We've used explorer pages, composer pages, and a generic biography page (these are good for the kids when they're reading & then narrating about a historical person. You could print out a picture for the page, but my girls usually prefer to add their own "portraits" based on whatever book they're reading).
This is the first year the three girls haven't been together the middle two are doing:
Exploring Creation With Botany -- Young Explorer Series
including the notebooking journals:
You can do Apologia without the purchased notebooking journals, but I think they are worth the money.
We'll also be doing other Science experiments from our Chemistry & Physics book (spine for last year).
Polly is doing:
Exploring Creation with Physical Science
including the notebooking journal:
There are also some great resources available at Donna Young. I printed the schedule bookmarks out for Polly, even though she's following the schedule in her physical science notebook. Having the vocabulary for each chapter handy is a big help.
She'll also be taking a hands-on Science class at our homeschool co-op, once a week.
First Form Latin Set
Polly and Tigger will both be working through this set. We also have the DVDs. I expect Sweet Pea will be listening in, since she tends to be wherever Tigger is. I had thought about working through Prima Latina with her, but I think I'll just let her tag along on this, without requiring any book work.
I'm excited about bringing Shakespeare back into our homeschool routine! We'll be following the suggestions in this book (see my review):
As well as reading from Lamb's, Nesbit's, and Coville's adaptations. We plan to see a play in the park this month, too. It will be our first live Shakespeare experience and I'm excited about that.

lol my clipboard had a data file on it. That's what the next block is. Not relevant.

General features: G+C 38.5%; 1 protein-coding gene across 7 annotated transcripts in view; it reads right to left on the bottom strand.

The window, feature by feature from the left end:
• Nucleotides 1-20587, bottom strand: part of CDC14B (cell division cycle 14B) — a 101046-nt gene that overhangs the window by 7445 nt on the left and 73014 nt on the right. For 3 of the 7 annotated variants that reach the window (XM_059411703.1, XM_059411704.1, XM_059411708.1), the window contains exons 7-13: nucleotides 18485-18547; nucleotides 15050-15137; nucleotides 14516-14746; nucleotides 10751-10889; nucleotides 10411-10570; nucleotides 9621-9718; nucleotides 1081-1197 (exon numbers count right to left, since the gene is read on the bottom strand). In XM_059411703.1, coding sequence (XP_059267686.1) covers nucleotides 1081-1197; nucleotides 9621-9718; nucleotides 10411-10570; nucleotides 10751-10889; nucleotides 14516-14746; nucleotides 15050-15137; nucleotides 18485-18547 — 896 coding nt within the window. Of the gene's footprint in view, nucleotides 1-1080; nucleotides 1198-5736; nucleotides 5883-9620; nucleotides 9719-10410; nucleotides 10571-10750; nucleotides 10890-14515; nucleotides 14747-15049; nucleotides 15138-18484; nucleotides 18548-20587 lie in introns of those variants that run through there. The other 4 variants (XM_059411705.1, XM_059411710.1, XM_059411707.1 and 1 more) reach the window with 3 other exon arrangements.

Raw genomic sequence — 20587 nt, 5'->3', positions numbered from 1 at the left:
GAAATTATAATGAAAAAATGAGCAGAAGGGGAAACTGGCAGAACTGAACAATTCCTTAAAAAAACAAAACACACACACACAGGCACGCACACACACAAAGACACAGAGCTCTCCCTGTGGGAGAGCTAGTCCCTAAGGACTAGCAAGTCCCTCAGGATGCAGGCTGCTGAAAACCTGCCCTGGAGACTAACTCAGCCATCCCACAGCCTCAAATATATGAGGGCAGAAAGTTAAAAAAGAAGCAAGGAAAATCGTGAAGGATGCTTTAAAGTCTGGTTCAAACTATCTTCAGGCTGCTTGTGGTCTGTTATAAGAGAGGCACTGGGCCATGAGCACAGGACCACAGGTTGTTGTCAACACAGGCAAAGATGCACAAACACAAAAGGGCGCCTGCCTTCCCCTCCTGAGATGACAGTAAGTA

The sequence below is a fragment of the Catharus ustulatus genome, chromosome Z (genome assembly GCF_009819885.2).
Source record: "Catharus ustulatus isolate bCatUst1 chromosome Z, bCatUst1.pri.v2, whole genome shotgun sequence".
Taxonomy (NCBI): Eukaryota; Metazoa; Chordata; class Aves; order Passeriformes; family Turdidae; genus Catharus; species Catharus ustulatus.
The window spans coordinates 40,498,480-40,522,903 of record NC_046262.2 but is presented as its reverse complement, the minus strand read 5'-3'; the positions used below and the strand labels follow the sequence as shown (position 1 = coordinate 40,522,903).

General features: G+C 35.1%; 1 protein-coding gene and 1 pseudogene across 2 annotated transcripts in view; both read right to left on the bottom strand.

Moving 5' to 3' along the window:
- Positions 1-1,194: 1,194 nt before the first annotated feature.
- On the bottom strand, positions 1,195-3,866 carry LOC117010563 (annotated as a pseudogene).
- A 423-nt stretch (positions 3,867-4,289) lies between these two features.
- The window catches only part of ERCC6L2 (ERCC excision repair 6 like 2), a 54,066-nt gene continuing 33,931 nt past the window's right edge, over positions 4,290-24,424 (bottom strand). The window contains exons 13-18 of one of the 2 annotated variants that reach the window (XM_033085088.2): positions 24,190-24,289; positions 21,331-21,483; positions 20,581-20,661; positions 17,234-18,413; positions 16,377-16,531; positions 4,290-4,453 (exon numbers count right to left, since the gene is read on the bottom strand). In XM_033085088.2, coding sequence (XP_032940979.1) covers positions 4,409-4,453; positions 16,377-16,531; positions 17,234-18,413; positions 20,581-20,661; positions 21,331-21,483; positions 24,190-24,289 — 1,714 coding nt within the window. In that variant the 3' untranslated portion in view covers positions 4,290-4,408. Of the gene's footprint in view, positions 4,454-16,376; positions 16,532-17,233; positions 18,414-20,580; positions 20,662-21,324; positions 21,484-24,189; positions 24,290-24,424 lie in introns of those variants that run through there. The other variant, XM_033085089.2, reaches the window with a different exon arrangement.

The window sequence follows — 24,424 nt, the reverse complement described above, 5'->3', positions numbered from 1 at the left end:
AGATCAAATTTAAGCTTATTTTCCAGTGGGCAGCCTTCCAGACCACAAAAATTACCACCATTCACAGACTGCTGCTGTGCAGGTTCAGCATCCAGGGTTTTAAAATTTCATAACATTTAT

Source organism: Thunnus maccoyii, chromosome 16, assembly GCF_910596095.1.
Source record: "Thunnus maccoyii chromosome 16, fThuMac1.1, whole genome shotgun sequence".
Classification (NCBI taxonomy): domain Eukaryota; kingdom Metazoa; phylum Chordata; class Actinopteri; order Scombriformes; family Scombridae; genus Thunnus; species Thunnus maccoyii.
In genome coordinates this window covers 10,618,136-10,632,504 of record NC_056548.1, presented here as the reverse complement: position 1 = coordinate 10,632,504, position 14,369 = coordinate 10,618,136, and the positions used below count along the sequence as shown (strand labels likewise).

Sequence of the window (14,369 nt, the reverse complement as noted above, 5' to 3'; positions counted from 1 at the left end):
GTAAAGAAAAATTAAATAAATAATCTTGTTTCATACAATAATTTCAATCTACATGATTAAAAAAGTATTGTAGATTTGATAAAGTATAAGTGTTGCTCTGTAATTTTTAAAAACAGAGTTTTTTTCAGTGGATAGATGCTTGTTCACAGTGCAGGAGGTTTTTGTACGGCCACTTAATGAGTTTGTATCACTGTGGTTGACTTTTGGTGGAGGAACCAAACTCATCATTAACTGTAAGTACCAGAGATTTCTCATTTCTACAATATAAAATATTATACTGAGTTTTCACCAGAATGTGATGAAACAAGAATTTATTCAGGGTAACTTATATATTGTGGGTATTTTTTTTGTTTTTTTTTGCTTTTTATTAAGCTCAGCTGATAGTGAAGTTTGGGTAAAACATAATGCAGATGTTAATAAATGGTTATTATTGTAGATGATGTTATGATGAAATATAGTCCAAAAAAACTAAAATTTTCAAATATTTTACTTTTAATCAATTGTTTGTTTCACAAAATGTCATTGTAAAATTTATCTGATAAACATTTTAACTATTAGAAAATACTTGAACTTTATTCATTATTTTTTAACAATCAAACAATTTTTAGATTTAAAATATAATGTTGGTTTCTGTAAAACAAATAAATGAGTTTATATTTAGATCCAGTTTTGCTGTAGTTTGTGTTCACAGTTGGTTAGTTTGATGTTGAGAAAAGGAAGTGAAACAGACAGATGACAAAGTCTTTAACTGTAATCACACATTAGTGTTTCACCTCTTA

For the older girls we have this, handed down from my parents:
And for the younger girls we have this (a gift from a few years back):
(Latin is our main language priority. French is just a bonus because the girls and I enjoy it and because it's related to Latin.)
Our state also requires Health and First Aid to be taught, but I don't use a specific curriculum for those subjects.
For phys-ed this year, we'll be returning to Tae Kwon Do, which is offered at our co-op. Another elective that co-op is helping with will be Art. We do study art (via picture studies and personal creations) at home but I think the kids will enjoy taking a special class too.
For Bible we have family time at supper, with a devotional reading and Baptist catechism. (Which our kids call "Questions".)
I think that about sums up our formal curriculum. I'm always adding things or putting things aside for awhile. This is the first year we haven't been having a baby or moving since somewhere around 2009, so we're excited to see what we can accomplish!
Do you have your curriculum planned out? What are you using this year?